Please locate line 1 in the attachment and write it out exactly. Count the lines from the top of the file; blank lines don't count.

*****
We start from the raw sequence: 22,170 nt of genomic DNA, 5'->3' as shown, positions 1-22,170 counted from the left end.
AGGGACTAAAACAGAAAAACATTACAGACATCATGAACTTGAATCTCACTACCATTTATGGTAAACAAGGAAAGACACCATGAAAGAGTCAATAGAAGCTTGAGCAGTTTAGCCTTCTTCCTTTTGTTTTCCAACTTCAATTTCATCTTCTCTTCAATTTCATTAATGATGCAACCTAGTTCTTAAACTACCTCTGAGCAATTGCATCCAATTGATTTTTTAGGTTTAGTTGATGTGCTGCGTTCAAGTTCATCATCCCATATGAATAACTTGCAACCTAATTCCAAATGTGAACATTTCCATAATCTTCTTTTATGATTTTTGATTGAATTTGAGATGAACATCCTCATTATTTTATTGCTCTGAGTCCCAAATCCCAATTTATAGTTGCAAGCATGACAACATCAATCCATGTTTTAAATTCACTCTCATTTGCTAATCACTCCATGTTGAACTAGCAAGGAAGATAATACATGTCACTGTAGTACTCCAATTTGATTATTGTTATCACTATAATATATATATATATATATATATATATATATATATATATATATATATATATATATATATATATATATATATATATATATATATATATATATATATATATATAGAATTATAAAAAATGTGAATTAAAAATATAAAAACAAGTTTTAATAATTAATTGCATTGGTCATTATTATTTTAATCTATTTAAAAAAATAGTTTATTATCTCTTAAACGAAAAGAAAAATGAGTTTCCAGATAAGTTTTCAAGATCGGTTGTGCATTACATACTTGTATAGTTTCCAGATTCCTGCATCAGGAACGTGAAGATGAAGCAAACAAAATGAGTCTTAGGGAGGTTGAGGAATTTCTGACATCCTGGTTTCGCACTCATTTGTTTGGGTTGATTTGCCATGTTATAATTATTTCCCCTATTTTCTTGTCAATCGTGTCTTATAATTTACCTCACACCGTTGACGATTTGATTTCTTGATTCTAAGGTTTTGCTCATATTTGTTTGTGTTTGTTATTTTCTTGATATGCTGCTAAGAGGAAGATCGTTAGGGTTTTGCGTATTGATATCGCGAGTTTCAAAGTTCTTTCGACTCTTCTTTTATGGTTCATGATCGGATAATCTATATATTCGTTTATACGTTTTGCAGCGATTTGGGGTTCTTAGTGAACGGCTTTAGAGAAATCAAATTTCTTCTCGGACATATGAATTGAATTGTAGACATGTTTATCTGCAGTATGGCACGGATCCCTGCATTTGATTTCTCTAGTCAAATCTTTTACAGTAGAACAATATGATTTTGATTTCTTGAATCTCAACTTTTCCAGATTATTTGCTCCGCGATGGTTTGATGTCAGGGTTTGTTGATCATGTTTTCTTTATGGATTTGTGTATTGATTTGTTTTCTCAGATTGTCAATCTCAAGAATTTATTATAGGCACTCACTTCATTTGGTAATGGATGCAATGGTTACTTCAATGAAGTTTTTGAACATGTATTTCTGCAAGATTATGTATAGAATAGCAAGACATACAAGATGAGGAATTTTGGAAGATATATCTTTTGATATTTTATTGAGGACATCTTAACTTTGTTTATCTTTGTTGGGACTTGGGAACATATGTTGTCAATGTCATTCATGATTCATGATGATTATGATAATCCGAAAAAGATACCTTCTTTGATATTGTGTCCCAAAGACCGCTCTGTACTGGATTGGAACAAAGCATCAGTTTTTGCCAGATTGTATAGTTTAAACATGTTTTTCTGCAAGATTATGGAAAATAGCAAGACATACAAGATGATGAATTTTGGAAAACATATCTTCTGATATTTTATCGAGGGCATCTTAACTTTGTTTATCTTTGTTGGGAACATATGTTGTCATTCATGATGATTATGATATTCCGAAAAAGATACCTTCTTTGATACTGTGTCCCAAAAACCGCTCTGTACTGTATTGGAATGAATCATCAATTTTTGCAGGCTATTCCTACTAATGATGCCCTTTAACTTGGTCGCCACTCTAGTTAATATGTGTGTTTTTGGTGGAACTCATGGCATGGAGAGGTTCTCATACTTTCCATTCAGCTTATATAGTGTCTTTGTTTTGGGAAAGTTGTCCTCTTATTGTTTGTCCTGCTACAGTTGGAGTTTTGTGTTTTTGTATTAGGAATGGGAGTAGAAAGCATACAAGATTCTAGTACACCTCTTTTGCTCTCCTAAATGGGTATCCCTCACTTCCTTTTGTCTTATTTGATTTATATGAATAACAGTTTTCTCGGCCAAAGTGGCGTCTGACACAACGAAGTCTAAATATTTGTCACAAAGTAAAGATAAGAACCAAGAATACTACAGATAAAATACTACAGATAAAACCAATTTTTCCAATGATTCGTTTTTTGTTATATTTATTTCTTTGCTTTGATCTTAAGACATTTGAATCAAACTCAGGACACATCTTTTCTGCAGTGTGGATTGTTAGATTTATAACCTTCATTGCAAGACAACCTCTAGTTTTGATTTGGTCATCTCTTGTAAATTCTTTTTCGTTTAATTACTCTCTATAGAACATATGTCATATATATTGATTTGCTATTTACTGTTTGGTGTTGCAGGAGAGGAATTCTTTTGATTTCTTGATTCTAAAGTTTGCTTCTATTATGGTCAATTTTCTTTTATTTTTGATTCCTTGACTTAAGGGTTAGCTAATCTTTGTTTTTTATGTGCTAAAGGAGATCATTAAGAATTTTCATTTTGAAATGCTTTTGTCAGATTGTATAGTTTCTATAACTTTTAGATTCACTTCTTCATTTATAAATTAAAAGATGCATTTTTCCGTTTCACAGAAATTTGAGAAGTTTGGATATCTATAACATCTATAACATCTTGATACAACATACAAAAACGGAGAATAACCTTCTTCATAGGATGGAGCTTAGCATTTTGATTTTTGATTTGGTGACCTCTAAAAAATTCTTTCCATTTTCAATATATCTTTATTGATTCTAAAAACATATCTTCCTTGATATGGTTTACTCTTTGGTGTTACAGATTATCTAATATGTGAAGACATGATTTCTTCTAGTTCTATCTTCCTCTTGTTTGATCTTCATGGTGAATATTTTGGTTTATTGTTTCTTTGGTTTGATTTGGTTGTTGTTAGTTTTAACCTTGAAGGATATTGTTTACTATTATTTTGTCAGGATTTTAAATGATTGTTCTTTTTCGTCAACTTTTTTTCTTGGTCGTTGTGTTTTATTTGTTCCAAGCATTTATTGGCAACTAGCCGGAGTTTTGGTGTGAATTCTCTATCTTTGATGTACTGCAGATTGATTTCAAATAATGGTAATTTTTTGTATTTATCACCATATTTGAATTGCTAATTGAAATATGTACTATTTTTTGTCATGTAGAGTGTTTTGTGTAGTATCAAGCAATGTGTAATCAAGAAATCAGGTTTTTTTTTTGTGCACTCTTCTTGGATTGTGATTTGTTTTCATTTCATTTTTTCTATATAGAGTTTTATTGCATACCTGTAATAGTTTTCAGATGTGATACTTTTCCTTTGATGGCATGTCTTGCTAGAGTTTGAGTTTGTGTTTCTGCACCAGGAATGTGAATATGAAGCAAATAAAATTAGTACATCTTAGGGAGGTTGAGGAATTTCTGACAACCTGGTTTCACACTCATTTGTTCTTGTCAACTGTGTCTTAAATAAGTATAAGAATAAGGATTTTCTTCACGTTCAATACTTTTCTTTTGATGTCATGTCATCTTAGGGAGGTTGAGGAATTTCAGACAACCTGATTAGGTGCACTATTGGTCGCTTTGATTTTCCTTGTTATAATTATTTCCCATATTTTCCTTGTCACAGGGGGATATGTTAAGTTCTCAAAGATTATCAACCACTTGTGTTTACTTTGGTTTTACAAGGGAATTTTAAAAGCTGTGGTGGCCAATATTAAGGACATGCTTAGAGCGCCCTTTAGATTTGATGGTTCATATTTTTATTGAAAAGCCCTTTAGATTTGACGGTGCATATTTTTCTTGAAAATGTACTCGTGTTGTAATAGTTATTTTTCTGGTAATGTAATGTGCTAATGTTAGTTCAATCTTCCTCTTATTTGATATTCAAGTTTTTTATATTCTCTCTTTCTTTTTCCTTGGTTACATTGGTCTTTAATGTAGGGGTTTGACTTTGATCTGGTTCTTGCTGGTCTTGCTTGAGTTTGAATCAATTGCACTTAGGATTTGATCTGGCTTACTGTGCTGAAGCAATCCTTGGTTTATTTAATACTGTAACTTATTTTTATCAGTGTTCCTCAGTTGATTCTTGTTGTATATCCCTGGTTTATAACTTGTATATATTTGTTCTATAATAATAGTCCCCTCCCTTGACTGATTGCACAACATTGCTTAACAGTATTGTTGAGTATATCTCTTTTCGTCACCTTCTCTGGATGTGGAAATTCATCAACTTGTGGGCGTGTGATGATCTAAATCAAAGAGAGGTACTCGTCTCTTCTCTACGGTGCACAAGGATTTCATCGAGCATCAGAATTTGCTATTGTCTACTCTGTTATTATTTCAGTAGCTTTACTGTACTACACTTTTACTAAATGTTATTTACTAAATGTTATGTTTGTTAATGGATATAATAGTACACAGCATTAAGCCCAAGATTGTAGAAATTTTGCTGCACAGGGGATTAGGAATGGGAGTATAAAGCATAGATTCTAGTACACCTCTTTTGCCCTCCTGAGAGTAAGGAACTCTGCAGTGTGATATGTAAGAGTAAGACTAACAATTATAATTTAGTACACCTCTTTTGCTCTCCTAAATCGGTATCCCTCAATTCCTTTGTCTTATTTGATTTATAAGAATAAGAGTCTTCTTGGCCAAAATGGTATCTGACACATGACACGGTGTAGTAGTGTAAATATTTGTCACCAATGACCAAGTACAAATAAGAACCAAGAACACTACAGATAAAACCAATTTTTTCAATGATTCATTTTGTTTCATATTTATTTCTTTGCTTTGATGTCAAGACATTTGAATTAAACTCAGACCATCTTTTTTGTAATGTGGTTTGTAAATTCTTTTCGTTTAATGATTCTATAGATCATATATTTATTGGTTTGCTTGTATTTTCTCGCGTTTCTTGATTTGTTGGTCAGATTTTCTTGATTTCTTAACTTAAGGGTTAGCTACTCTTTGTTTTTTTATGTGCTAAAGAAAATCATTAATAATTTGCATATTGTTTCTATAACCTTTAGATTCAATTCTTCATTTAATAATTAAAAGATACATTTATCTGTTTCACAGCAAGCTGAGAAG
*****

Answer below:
We start from the raw sequence: 22,170 nt of genomic DNA, 5'->3' as shown, positions 1-22,170 counted from the left end.